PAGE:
What has mattered in the last few decades is not what English departments ought to offer (there is no agreement about that) but what should be offered to assuage suffering and/or low self esteem. The result is that fewer and fewer courses in Henry James or James Joyce are being offered on the undergraduate level. Part of the reason, sadly enough, is that far too many English professors have not managed to make their own way through The Golden Bowl, much less Ulysses. Indeed, there are whole English departments (my own college, alas, turns out to be one of them) in which not a single faculty member has read Ulysses even once, and at a comparable private college down the road nobody offers up courses in Hemingway or Fitzgerald. I assume that many of the people in the English department at that school have read a few Hemingway short stories and The Great Gatsby but, again, none of them feels either equipped or constrained to offer courses in American modernism.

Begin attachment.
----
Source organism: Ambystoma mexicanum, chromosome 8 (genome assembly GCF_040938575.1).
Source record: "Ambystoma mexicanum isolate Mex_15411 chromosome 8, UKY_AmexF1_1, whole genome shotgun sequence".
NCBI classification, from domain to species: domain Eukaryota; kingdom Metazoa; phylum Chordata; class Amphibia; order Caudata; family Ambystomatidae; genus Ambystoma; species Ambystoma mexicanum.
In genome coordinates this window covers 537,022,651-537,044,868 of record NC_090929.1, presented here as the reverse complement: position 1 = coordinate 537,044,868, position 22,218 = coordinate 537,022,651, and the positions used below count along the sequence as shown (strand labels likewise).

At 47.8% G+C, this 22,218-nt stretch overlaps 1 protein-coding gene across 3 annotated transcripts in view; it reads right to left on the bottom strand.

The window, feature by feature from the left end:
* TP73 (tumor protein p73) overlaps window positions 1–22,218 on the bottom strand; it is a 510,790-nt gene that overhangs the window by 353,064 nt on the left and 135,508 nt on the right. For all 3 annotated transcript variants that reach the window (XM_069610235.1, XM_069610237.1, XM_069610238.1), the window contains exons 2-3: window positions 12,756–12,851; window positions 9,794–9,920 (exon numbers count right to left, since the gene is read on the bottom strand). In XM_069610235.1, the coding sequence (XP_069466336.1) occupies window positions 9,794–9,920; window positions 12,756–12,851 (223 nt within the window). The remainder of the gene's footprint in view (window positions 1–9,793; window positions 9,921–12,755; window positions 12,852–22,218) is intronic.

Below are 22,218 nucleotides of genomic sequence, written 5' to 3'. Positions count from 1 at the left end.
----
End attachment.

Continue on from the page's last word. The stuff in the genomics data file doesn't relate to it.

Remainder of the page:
No matter, the whisperers will point out, and figure that I'm just another fuddy duddy rattling on about the difference between "how it was" and how it now is. That's partly true, just as it is partly true that English professors reflect their graduate school training long after they "graduate" as newly minted Ph.D.s. The rub comes in if you happen to have been more deeply trained in literary theory than you were in literature, and you were taught to believe that theoreticians were much more interesting than novelists or poets.
The result is that many English professors of a certain age find it easier to get excited about multiculturalism than about great writers because they have read very few primary works of consequence. Asking these folk about literature reminds me of the Israeli army recruit who was asked if he could swim, "No," he replied, then quickly added "But I know the theory of it." English departments are likely to suffer through this joke for at least the next twenty more years, as professors who got tenure because they were savvy about Derrida and Foucault hang around to shape an English department curriculum that is longer on deserts than it is on meat-and-potatoes.